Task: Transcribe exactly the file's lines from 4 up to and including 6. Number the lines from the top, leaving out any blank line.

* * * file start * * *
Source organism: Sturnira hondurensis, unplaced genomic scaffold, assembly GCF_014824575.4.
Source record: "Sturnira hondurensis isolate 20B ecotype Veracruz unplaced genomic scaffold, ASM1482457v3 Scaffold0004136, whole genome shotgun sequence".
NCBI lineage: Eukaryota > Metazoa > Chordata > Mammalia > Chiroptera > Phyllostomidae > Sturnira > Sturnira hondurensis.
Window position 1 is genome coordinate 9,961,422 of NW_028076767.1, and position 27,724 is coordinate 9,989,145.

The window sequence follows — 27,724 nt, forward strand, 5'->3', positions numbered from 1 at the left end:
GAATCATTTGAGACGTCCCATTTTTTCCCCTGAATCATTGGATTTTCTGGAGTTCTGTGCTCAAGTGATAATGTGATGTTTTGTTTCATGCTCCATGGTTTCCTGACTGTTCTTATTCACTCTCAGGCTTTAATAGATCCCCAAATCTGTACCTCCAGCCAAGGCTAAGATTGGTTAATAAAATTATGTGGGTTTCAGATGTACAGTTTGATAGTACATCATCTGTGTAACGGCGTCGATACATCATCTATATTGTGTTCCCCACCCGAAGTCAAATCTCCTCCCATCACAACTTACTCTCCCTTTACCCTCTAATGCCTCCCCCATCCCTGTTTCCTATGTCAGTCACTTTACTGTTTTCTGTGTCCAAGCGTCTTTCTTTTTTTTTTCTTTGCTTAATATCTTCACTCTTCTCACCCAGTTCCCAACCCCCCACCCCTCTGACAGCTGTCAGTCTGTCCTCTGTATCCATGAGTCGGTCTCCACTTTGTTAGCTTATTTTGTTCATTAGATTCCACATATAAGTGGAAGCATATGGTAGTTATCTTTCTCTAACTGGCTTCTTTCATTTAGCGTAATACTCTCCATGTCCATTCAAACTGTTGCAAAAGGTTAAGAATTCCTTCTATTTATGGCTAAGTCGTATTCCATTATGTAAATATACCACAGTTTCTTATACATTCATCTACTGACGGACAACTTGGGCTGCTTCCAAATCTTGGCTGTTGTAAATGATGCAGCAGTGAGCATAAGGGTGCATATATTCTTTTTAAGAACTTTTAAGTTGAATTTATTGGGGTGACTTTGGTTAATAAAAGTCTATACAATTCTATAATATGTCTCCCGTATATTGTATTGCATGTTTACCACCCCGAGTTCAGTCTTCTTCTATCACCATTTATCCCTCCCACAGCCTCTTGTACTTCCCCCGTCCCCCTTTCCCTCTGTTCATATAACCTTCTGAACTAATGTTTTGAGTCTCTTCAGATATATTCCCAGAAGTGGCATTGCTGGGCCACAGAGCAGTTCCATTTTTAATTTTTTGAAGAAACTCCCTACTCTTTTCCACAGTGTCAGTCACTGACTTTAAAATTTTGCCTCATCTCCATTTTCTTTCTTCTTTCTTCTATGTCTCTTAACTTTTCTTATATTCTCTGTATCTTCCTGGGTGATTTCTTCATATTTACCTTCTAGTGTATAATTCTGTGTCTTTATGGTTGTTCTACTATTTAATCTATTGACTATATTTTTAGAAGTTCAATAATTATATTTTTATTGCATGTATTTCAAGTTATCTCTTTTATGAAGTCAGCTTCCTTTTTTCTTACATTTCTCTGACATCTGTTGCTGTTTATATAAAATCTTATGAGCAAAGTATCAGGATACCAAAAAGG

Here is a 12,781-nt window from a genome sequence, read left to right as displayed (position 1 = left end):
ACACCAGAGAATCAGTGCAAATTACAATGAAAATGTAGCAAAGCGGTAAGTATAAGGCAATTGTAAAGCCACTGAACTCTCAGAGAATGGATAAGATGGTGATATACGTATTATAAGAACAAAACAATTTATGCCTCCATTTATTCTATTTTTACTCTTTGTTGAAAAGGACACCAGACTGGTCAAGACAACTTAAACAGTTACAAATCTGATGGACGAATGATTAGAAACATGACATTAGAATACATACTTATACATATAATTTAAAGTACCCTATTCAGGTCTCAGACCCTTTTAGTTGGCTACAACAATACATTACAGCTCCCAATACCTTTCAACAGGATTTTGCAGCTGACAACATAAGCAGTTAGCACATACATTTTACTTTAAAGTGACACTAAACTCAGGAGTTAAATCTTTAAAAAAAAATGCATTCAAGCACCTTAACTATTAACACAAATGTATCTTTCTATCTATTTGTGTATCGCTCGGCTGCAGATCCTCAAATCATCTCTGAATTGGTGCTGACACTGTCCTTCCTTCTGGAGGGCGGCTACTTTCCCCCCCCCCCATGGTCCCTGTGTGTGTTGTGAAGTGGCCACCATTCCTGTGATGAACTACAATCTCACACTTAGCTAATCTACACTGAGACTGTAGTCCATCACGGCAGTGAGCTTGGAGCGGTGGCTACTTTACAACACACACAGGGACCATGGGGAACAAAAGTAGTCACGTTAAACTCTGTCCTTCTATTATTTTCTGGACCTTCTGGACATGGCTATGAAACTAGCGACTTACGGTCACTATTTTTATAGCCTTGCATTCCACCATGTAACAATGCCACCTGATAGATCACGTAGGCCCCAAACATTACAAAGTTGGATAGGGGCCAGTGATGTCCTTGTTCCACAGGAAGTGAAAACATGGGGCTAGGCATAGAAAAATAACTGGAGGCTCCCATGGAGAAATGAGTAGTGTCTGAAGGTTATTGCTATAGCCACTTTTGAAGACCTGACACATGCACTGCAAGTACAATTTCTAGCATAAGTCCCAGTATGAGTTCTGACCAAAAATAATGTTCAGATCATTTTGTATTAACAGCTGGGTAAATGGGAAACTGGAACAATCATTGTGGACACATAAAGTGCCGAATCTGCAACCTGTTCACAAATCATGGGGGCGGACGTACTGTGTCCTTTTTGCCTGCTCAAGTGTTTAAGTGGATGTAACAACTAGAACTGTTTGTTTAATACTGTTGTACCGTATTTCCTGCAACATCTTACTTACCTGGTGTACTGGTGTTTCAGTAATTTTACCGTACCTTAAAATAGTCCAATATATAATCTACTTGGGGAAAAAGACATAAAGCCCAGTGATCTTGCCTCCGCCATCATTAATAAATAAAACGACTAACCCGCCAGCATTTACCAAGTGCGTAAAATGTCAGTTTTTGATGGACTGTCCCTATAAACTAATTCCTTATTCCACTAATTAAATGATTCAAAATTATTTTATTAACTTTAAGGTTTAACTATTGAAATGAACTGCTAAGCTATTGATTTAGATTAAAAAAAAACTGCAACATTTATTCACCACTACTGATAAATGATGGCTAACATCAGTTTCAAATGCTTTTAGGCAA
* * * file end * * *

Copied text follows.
Window position 1 is genome coordinate 9,961,422 of NW_028076767.1, and position 27,724 is coordinate 9,989,145.

The window sequence follows — 27,724 nt, forward strand, 5'->3', positions numbered from 1 at the left end:
GAATCATTTGAGACGTCCCATTTTTTCCCCTGAATCATTGGATTTTCTGGAGTTCTGTGCTCAAGTGATAATGTGATGTTTTGTTTCATGCTCCATGGTTTCCTGACTGTTCTTATTCACTCTCAGGCTTTAATAGATCCCCAAATCTGTACCTCCAGCCAAGGCTAAGATTGGTTAATAAAATTATGTGGGTTTCAGATGTACAGTTTGATAGTACATCATCTGTGTAACGGCGTCGATACATCATCTATATTGTGTTCCCCACCCGAAGTCAAATCTCCTCCCATCACAACTTACTCTCCCTTTACCCTCTAATGCCTCCCCCATCCCTGTTTCCTATGTCAGTCACTTTACTGTTTTCTGTGTCCAAGCGTCTTTCTTTTTTTTTTCTTTGCTTAATATCTTCACTCTTCTCACCCAGTTCCCAACCCCCCACCCCTCTGACAGCTGTCAGTCTGTCCTCTGTATCCATGAGTCGGTCTCCACTTTGTTAGCTTATTTTGTTCATTAGATTCCACATATAAGTGGAAGCATATGGTAGTTATCTTTCTCTAACTGGCTTCTTTCATTTAGCGTAATACTCTCCATGTCCATTCAAACTGTTGCAAAAGGTTAAGAATTCCTTCTATTTATGGCTAAGTCGTATTCCATTATGTAAATATACCACAGTTTCTTATACATTCATCTACTGACGGACAACTTGGGCTGCTTCCAAATCTTGGCTGTTGTAAATGATGCAGCAGTGAGCATAAGGGTGCATATATTCTTTTTAAGAACTTTTAAGTTGAATTTATTGGGGTGACTTTGGTTAATAAAAGTCTATACAATTCTATAATATGTCTCCCGTATATTGTATTGCATGTTTACCACCCCGAGTTCAGTCTTCTTCTATCACCATTTATCCCTCCCACAGCCTCTTGTACTTCCCCCGTCCCCCTTTCCCTCTGTTCATATAACCTTCTGAACTAATGTTTTGAGTCTCTTCAGATATATTCCCAGAAGTGGCATTGCTGGGCCACAGAGCAGTTCCATTTTTAATTTTTTGAAGAAACTCCCTACTCTTTTCCACAGTGTCAGTCACTGACTTTAAAATTTTGCCTCATCTCCATTTTCTTTCTTCTTTCTTCTATGTCTCTTAACTTTTCTTATATTCTCTGTATCTTCCTGGGTGATTTCTTCATATTTACCTTCTAGTGTATAATTCTGTGTCTTTATGGTTGTTCTACTATTTAATCTATTGACTATATTTTTAGAAGTTCAATAATTATATTTTTATTGCATGTATTTCAAGTTATCTCTTTTATGAAGTCAGCTTCCTTTTTTCTTACATTTCTCTGACATCTGTTGCTGTTTATATAAAATCTTATGAGCAAAGTATCAGGATACCAAAAAGG